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We’ve watched the rib complex pull prices up over the last few weeks, and another $11.37/cwt. was added to the CAB rib primal last week, to $3.74/lb. at the packer level, 36¢ higher than the same week in ’17 and higher for that week than any of the past five years. Loin prices offer less to write home about as that primal, while 11¢ higher than a year ago, is much weaker today at $2.86/lb. than the years 2014 through 2016. CAB strip loins at $5.80/lb. are steady in the spot market. Tri-tips typically see their annual low in October but are nearing the price trough that has stretched from mid-August until mid-October in 2015 and 2017 with 2016 showing a later pattern of low prices until December.

Positive pricing on the chuck last week saw an overall lift in the primal price of $2.56/cwt., primarily driven by chuck roll wholesale values at $3.08/lb. compared to $2.52/lb. a year ago. Thin meats have been moving with outside skirts still pricey at $6.59/lb. but descending the mountain of demand built since last February and peaking in June at $7.93/lb. Pectoral meat as well as cap and wedge meat are priced stronger, providing more support. CAB grinds are a mixed bag but following their primal source values with stronger ground chuck prices and weaker ground round and sirloin. Fresh 50% lean trim is breaking to the high side at 93¢/lb., up from the early-July low of 61¢/lb. Fresh 90% lean trim, cheap at $2.11/lb., is a cinch to get cheaper as cull beef cow numbers through fall are likely to be larger than a year ago, considering the drought areas of the western and central U.S.

Choice Production and That Choice/Select Spread

In 2016 and 2017, the month of August brought on the largest fed steer and heifer harvest counts of the year, yet the 5-year average favors the month of June as the largest marketing month. August steer carcasses weighed 26 lb. and 31 lb. heavier, respectively, than their June-harvested counterparts as well, creating a significantly larger August fed cattle carcass tonnage in both years.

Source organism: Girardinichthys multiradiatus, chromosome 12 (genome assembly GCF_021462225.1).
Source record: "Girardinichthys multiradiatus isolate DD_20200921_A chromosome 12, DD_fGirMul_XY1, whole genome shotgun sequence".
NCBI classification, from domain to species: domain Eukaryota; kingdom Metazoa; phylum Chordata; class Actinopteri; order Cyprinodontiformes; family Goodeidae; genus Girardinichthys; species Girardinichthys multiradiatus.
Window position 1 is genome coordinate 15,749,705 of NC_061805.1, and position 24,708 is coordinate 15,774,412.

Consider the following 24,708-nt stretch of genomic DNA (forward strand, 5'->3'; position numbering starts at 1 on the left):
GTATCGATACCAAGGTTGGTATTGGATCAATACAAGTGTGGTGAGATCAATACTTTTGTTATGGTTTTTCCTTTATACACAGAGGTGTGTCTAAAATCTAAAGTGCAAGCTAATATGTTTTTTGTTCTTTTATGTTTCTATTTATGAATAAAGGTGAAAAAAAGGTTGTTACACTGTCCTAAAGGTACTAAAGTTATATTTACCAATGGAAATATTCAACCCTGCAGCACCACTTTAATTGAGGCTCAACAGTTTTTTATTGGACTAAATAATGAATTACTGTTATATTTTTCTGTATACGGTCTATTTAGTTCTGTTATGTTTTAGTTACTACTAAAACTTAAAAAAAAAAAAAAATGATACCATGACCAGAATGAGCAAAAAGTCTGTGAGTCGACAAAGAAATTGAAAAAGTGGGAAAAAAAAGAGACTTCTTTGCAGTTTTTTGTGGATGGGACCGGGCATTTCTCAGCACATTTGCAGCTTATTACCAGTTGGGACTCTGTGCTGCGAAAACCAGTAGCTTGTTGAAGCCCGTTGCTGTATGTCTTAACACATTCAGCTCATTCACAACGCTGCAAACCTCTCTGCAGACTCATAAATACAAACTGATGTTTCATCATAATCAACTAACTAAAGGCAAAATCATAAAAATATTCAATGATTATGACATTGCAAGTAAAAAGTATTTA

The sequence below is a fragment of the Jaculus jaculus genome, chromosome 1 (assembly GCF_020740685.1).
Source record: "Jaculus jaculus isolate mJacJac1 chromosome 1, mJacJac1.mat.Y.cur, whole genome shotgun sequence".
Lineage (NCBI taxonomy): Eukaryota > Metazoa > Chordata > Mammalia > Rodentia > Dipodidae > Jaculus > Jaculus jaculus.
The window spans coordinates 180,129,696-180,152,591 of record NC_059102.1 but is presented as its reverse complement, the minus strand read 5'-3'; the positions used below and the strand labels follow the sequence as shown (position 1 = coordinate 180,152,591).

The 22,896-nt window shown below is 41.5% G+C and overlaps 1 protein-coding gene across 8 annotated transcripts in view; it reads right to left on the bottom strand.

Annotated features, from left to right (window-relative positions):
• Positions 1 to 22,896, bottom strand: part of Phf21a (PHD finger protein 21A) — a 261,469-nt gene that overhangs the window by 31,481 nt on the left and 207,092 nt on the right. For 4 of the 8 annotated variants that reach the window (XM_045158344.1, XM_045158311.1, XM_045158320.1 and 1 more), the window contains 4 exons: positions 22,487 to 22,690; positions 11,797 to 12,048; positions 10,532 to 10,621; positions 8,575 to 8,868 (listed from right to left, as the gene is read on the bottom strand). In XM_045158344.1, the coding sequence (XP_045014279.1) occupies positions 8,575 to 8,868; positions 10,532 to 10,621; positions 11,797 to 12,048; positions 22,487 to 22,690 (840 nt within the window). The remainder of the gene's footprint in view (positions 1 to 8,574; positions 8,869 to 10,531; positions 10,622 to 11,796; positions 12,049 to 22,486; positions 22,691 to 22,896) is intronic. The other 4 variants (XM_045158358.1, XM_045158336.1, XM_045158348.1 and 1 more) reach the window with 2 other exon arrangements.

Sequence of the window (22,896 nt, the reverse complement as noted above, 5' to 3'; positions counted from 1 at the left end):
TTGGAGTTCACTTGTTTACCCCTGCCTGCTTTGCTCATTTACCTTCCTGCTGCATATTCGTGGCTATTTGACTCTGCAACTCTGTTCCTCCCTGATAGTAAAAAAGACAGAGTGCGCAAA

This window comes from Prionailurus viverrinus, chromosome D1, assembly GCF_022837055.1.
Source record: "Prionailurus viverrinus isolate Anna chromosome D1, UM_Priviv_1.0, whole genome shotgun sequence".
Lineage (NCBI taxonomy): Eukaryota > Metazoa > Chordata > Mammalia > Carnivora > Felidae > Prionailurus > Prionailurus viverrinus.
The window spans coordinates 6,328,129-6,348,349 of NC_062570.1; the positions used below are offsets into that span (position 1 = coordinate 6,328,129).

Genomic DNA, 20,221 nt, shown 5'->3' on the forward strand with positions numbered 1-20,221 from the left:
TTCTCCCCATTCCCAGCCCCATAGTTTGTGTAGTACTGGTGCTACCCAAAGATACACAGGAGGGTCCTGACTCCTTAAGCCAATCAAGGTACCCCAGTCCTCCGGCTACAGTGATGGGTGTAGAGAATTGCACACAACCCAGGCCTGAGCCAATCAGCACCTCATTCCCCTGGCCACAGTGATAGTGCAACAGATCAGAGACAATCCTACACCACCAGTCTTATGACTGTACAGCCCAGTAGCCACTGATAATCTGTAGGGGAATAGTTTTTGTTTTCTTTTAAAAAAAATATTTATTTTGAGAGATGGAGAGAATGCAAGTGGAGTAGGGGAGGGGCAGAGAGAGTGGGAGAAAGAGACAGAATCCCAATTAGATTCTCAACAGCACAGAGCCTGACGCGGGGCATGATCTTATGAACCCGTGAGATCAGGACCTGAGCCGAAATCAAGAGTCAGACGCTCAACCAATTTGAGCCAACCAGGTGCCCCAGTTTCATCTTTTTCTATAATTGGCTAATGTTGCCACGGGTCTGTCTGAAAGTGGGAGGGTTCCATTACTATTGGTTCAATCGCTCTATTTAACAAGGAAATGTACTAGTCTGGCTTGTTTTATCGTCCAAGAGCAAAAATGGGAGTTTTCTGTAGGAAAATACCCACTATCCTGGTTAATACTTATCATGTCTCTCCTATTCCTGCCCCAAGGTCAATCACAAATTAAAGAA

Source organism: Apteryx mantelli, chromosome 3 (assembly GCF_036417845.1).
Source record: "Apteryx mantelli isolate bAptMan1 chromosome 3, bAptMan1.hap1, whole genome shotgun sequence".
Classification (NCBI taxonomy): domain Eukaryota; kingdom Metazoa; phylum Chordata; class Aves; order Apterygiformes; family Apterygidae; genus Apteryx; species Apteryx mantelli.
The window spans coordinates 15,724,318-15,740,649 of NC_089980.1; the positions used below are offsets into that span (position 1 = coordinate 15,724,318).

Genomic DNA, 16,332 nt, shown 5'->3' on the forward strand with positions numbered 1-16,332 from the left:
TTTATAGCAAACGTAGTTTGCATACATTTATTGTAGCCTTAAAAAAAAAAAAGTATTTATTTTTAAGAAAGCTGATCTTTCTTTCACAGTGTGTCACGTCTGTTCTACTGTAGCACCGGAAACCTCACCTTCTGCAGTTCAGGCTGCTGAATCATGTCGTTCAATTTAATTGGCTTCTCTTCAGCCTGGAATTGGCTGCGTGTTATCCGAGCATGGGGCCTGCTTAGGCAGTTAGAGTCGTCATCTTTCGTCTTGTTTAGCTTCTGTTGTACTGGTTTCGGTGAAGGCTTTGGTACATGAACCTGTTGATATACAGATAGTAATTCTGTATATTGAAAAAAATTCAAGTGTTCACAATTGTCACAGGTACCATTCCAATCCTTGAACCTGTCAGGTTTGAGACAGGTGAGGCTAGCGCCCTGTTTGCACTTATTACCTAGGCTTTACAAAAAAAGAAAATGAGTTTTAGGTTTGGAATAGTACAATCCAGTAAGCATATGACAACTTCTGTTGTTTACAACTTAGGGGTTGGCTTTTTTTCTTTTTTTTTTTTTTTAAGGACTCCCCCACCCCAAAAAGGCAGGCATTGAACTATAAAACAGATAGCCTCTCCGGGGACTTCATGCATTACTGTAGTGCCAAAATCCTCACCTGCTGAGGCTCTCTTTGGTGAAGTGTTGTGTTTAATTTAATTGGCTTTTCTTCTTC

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The month of August is typified, too, by Choice quality grade percentages reaching their annual high, a contrast to the June grading pattern when Choice grading rates are normally just recovering from the spring lows. Combined impacts of higher quality grades and larger fed cattle numbers resulted in a Choice/Select price spread moving to the annual low in August over the past two years, remaining there through September. This year we see generally the same pattern with the August CH/SE spread working toward a low at $5.52/lb. two weeks ago yet avoiding the sub-$3/cwt. range visited last year. Yesterday’s $9.49/cwt. Choice premium is uncharacteristically high for August, likely spurred by old-fashioned demand but also recognizing that the Choice tonnage earlier in the month was not as large as a year ago. Let’s recognize the total picture in quality grades though. Some of the explanation for lower Choice tonnage – at 72% of the mix, 2 points lower than last year at this time – comes from displacement by the currently higher Prime tonnage. 

CAB production set a single-month sales tonnage record last August at 107 million lb. and this August is shaping up to be yet another record. That’s influenced by annual peak brand eligibility of fed cattle identified at packing plants (69%), high acceptance rates of eligible carcasses (33%) and large total fed cattle carcass tonnage. The CAB/Choice cutout spread was last quoted by Urner Barry at $8.61/cwt., just $1.88/cwt. below the same week last year.